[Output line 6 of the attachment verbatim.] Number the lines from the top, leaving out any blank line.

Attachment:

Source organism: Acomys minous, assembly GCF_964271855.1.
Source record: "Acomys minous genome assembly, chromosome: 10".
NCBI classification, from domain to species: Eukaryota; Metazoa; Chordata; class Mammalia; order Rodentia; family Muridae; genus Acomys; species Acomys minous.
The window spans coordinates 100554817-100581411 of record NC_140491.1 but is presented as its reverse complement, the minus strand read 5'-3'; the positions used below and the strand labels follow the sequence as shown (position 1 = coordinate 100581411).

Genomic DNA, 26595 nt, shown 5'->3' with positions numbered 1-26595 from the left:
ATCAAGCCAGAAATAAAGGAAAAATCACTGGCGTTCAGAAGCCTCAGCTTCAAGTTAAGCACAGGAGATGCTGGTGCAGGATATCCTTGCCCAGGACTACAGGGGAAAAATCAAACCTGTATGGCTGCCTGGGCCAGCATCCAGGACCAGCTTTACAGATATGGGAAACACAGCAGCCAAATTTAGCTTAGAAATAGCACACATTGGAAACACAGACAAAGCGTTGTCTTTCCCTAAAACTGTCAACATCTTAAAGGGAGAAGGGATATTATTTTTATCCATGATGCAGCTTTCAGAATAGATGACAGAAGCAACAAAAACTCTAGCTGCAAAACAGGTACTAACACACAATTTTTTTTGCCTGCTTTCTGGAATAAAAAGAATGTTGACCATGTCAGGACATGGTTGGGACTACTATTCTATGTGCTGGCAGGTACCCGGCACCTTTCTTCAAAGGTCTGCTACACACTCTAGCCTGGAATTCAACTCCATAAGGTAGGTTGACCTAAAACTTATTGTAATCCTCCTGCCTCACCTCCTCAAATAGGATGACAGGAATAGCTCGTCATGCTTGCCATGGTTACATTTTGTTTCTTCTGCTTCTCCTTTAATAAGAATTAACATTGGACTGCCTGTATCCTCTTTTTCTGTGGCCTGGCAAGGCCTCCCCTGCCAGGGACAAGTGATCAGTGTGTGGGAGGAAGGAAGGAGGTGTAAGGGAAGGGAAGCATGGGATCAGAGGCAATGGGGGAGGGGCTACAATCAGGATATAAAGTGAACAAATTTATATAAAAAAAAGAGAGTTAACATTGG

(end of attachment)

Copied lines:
ATCAAGCCAGAAATAAAGGAAAAATCACTGGCGTTCAGAAGCCTCAGCTTCAAGTTAAGCACAGGAGATGCTGGTGCAGGATATCCTTGCCCAGGACTACAGGGGAAAAATCAAACCTGTATGGCTGCCTGGGCCAGCATCCAGGACCAGCTTTACAGATATGGGAAACACAGCAGCCAAATTTAGCTTAGAAATAGCACACATTGGAAACACAGACAAAGCGTTGTCTTTCCCTAAAACTGTCAACATCTTAAAGGGAGAAGGGATATTATTTTTATCCATGATGCAGCTTTCAGAATAGATGACAGAAGCAACAAAAACTCTAGCTGCAAAACAGGTACTAACACACAATTTTTTTTGCCTGCTTTCTGGAATAAAAAGAATGTTGACCATGTCAGGACATGGTTGGGACTACTATTCTATGTGCTGGCAGGTACCCGGCACCTTTCTTCAAAGGTCTGCTACACACTCTAGCCTGGAATTCAACTCCATAAGGTAGGTTGACCTAAAACTTATTGTAATCCTCCTGCCTCACCTCCTCAAATAGGATGACAGGAATAGCTCGTCATGCTTGCCATGGTTACATTTTGTTTCTTCTGCTTCTCCTTTAATAAGAATTAACATTGGACTGCCTGTATCCTCTTTTTCTGTGGCCTGGCAAGGCCTCCCCTGCCAGGGACAAGTGATCAGTGTGTGGGAGGAAGGAAGGAGGTGTAAGGGAAGGGAAGCATGGGATCAGAGGCAATGGGGGAGGGGCTACAATCAGGATATAAAGTGAACAAATTTATATAAAAAAAAGAGAGTTAACATTGG